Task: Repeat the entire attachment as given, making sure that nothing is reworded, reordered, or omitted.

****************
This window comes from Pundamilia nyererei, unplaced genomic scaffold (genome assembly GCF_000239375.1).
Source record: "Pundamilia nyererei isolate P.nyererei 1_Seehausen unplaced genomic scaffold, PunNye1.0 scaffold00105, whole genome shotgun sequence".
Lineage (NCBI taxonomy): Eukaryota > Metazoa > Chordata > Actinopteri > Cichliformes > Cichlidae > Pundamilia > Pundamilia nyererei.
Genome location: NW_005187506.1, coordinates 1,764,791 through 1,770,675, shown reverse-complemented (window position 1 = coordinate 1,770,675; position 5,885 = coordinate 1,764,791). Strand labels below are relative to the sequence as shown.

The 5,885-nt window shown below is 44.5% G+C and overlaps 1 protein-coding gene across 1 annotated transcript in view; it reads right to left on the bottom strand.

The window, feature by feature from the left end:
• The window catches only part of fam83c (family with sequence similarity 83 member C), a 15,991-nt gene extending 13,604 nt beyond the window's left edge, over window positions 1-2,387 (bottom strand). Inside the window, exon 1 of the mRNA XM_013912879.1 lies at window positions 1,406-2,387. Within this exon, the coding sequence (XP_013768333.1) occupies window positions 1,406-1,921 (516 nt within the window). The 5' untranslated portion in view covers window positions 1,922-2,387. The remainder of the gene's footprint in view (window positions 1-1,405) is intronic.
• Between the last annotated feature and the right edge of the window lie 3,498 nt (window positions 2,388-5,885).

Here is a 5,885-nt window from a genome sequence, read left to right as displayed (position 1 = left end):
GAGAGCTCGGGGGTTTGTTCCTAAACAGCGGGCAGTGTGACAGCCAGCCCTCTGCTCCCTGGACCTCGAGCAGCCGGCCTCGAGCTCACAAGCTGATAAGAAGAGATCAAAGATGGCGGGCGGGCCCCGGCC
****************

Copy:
This window comes from Pundamilia nyererei, unplaced genomic scaffold (genome assembly GCF_000239375.1).
Source record: "Pundamilia nyererei isolate P.nyererei 1_Seehausen unplaced genomic scaffold, PunNye1.0 scaffold00105, whole genome shotgun sequence".
Lineage (NCBI taxonomy): Eukaryota > Metazoa > Chordata > Actinopteri > Cichliformes > Cichlidae > Pundamilia > Pundamilia nyererei.
Genome location: NW_005187506.1, coordinates 1,764,791 through 1,770,675, shown reverse-complemented (window position 1 = coordinate 1,770,675; position 5,885 = coordinate 1,764,791). Strand labels below are relative to the sequence as shown.

The 5,885-nt window shown below is 44.5% G+C and overlaps 1 protein-coding gene across 1 annotated transcript in view; it reads right to left on the bottom strand.

The window, feature by feature from the left end:
• The window catches only part of fam83c (family with sequence similarity 83 member C), a 15,991-nt gene extending 13,604 nt beyond the window's left edge, over window positions 1-2,387 (bottom strand). Inside the window, exon 1 of the mRNA XM_013912879.1 lies at window positions 1,406-2,387. Within this exon, the coding sequence (XP_013768333.1) occupies window positions 1,406-1,921 (516 nt within the window). The 5' untranslated portion in view covers window positions 1,922-2,387. The remainder of the gene's footprint in view (window positions 1-1,405) is intronic.
• Between the last annotated feature and the right edge of the window lie 3,498 nt (window positions 2,388-5,885).

Here is a 5,885-nt window from a genome sequence, read left to right as displayed (position 1 = left end):
GAGAGCTCGGGGGTTTGTTCCTAAACAGCGGGCAGTGTGACAGCCAGCCCTCTGCTCCCTGGACCTCGAGCAGCCGGCCTCGAGCTCACAAGCTGATAAGAAGAGATCAAAGATGGCGGGCGGGCCCCGGCC